Each year, Mayo Clinic's In the Loop blog looks back and shares some favorite stories of the year gone by. Be sure to check back each week for the next story.
A Dance to Celebrate Beating the Odds
A cancer diagnosis can be extraordinarily difficult on patients and their families. It also can take a toll on the doctors, nurses, and other providers who often come to care deeply about the people they care for. So when good news comes—normal blood work, a clear scan—there is much to celebrate on both sides of the bedside.
"The physician, much like the patient and even the institution, needs these wins," says Jonathan Morris, M.D., a Mayo Clinic neuroradiologist, who adds that good news and happy endings can help care teams "carry on with a steadfast will to provide this level of hope, sometimes against the odds."
Earlier this year, Dr. Morris learned about one particularly inspiring example of beating the odds through a video that premiered at a fundraising event for Ronald McDonald House of Rochester. The short film features Bryce Capesius, a 16-year-old from Algona, Iowa, who was diagnosed with cancer in 2015. A tough hit at football practice led to a doctor's appointment and eventually an explanation for the headaches that had been plaguing Bryce. He had a germ cell tumor in his brain. Bryce and his parents, Joe and Brenda Capesius, immediately headed to Mayo Clinic for treatment.
As the video shows, they found much more in Rochester. The story begins with Bryce's diagnosis, which didn't "sink in" right away, Brenda says in the video. That quickly changed when Bryce's care team outlined his treatment. "It's not going to be two or three days in the hospital [and] go home," Brenda says of the plan that would include chemotherapy and proton beam radiation. "Your whole life is going to change."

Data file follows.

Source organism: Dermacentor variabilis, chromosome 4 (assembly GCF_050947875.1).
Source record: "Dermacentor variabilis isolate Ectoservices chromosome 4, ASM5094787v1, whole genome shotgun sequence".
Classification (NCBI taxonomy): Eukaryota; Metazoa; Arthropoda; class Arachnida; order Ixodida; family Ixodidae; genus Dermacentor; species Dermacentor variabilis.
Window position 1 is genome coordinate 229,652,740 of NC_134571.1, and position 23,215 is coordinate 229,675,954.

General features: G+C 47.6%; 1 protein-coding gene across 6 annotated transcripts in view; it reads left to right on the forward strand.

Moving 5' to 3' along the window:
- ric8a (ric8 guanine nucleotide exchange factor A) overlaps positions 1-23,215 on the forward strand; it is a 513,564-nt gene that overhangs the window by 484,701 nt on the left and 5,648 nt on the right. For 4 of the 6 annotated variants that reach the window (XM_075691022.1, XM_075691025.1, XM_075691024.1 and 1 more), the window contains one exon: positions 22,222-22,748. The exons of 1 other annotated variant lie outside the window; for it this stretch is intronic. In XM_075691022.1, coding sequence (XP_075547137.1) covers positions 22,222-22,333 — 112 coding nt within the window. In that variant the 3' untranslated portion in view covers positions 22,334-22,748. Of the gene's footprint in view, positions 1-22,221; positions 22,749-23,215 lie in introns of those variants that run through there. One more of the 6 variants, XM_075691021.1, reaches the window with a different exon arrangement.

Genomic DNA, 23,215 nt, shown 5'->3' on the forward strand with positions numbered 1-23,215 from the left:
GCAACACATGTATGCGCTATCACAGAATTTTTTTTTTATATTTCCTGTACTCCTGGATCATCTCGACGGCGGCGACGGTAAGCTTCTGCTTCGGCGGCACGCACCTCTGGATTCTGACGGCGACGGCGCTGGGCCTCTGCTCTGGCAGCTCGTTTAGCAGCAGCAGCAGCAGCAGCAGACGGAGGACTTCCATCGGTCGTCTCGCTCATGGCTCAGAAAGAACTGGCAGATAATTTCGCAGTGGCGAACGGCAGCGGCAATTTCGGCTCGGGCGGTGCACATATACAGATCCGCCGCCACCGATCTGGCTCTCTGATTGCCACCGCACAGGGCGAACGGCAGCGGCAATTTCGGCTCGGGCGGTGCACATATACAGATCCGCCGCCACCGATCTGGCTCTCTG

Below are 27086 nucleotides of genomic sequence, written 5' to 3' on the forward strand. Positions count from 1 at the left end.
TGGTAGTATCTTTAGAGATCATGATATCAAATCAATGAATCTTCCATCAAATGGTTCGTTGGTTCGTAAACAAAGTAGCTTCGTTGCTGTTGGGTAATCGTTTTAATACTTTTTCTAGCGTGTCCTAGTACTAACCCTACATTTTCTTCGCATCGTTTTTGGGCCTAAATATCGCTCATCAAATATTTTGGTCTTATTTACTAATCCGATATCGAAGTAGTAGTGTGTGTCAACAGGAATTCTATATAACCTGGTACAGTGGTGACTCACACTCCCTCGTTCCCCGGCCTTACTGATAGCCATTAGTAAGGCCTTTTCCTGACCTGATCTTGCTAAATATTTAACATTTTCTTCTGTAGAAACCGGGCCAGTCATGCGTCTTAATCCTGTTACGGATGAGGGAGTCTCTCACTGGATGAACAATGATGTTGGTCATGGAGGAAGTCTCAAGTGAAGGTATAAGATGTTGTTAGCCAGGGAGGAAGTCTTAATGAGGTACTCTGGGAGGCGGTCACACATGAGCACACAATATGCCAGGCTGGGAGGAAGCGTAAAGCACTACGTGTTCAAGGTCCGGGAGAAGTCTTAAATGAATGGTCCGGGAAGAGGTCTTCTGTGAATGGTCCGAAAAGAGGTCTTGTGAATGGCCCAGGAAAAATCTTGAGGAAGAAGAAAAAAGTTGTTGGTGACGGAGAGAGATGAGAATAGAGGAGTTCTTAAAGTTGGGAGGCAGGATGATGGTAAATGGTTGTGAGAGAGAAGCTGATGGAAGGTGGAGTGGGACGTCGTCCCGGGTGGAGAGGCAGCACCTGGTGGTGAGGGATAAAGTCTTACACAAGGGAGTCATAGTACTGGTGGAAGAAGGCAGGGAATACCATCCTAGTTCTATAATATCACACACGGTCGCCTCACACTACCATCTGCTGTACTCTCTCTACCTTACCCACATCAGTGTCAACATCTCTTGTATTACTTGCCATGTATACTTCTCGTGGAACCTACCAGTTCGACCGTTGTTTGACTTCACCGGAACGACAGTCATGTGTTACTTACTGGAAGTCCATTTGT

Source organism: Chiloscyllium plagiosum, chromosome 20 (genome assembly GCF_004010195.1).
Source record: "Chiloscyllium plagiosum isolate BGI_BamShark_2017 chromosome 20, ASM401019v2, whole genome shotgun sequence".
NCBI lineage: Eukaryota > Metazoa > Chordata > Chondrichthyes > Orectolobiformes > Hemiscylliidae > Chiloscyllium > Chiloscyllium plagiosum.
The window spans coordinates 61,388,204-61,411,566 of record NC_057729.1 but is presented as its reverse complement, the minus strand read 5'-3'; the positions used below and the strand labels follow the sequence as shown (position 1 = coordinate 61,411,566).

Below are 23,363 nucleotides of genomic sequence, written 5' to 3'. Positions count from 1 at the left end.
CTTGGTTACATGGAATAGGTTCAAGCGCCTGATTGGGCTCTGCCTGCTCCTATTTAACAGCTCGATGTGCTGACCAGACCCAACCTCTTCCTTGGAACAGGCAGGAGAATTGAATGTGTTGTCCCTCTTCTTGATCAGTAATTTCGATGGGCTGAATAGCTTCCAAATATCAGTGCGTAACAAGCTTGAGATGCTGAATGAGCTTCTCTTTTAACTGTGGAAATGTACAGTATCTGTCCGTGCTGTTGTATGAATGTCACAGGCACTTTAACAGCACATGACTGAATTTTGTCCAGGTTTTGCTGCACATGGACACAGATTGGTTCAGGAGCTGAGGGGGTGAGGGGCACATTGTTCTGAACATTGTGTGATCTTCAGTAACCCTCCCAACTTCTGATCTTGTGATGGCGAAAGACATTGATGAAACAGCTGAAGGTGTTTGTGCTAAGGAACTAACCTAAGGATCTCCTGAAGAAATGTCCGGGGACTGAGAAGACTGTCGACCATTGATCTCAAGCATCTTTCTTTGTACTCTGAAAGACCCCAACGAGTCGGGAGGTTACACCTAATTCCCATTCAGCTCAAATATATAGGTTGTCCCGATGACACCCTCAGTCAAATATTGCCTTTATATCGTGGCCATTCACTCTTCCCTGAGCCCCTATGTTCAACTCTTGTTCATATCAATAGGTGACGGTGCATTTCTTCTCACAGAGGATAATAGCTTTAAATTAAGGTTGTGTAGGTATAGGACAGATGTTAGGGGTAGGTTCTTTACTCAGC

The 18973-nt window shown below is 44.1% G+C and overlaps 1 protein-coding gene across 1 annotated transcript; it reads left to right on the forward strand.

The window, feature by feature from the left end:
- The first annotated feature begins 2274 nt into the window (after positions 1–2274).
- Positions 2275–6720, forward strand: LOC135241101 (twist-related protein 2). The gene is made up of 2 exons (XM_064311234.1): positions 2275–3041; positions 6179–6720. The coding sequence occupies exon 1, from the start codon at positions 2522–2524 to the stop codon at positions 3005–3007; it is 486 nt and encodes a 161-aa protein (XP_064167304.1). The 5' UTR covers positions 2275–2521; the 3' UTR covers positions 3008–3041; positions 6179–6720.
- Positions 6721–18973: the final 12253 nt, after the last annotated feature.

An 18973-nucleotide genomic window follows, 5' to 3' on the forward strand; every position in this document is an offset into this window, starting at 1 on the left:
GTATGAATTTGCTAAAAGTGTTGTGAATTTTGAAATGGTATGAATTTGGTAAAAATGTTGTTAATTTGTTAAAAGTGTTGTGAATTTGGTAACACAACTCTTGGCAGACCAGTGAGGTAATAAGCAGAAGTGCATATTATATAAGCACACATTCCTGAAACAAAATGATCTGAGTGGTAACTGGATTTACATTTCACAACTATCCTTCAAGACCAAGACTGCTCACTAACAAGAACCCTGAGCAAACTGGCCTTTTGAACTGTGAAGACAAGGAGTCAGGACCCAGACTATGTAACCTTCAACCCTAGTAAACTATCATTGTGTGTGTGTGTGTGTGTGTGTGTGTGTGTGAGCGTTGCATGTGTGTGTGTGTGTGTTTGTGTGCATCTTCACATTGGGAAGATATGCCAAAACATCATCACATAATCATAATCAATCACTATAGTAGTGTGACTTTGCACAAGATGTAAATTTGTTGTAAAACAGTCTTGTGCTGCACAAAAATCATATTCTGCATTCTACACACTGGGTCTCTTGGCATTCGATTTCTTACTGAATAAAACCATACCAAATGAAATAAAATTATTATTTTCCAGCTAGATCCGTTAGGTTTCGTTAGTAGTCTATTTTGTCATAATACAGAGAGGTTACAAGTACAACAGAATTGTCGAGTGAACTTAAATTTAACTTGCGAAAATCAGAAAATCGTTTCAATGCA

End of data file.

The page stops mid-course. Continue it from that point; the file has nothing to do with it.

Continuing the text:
For the Capesius family, those changes would prove both brutal and beautiful. There were days when Bryce's treatments left him screaming in pain. There were long stretches of time living away from home. But there was also an enormous amount of love and support that surrounded them—not only from friends and family back in Iowa, but also from new friends in Rochester. That included Bryce's care team and the staff and families at the Ronald McDonald House, where the Capesius family lived during his treatment.
The video ends with comments from Bryce, who is now in remission. "Some days, I doubted myself," he says. "I asked why. Why was I diagnosed, or why is cancer even there?" But in spite of the doubts and the whys, Bryce came to find meaning in his diagnosis. "It's definitely changed me for the good. You've just got to have a positive attitude if you want to overcome something this big," he says. "I know now that this is a benefit because I can help people through."
Including people like Dr. Morris. "So rarely do we as physicians, particularly in oncology, get to peek into the wide expanse of a patient's journey," he says. "I'd never met Bryce before that night, but that night will stay with me forever."
One moment in particular will stick, he says. But this one didn't take place on video. It happened later in the evening, when one of Bryce's doctors, Nadia Laack, M.D., grabbed Bryce by the hand and led him out to the dance floor. Others followed and formed a circle around Bryce, dancing, laughing, and smiling. It was as if, Dr. Morris says, they were "celebrating something that was beyond any fact or statistic."
Sounds like a happy ending to us.
Watch Bryce's story: